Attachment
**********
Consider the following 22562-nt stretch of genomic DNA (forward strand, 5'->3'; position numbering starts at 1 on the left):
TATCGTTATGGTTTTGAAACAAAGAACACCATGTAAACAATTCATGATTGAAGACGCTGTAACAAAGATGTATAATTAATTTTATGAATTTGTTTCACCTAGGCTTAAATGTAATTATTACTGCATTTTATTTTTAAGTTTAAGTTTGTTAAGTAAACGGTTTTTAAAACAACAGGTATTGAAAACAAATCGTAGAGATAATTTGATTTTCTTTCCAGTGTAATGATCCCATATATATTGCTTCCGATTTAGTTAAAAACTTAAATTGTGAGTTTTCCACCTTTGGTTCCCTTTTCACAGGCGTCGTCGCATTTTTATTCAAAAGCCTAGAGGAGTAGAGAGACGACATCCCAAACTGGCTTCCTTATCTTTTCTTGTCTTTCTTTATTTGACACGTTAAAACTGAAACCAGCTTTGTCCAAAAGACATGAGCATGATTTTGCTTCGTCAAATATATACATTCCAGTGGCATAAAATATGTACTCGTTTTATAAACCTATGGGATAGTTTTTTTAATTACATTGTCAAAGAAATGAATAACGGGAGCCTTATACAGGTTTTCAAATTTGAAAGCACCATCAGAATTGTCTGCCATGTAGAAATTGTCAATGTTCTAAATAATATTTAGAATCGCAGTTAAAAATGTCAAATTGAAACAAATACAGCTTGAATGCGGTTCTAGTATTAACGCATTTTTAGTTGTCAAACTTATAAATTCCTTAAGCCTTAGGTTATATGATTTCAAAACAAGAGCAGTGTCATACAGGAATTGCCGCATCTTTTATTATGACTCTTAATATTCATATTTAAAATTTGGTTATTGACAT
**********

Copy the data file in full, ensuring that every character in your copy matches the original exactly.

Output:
Consider the following 22562-nt stretch of genomic DNA (forward strand, 5'->3'; position numbering starts at 1 on the left):
TATCGTTATGGTTTTGAAACAAAGAACACCATGTAAACAATTCATGATTGAAGACGCTGTAACAAAGATGTATAATTAATTTTATGAATTTGTTTCACCTAGGCTTAAATGTAATTATTACTGCATTTTATTTTTAAGTTTAAGTTTGTTAAGTAAACGGTTTTTAAAACAACAGGTATTGAAAACAAATCGTAGAGATAATTTGATTTTCTTTCCAGTGTAATGATCCCATATATATTGCTTCCGATTTAGTTAAAAACTTAAATTGTGAGTTTTCCACCTTTGGTTCCCTTTTCACAGGCGTCGTCGCATTTTTATTCAAAAGCCTAGAGGAGTAGAGAGACGACATCCCAAACTGGCTTCCTTATCTTTTCTTGTCTTTCTTTATTTGACACGTTAAAACTGAAACCAGCTTTGTCCAAAAGACATGAGCATGATTTTGCTTCGTCAAATATATACATTCCAGTGGCATAAAATATGTACTCGTTTTATAAACCTATGGGATAGTTTTTTTAATTACATTGTCAAAGAAATGAATAACGGGAGCCTTATACAGGTTTTCAAATTTGAAAGCACCATCAGAATTGTCTGCCATGTAGAAATTGTCAATGTTCTAAATAATATTTAGAATCGCAGTTAAAAATGTCAAATTGAAACAAATACAGCTTGAATGCGGTTCTAGTATTAACGCATTTTTAGTTGTCAAACTTATAAATTCCTTAAGCCTTAGGTTATATGATTTCAAAACAAGAGCAGTGTCATACAGGAATTGCCGCATCTTTTATTATGACTCTTAATATTCATATTTAAAATTTGGTTATTGACAT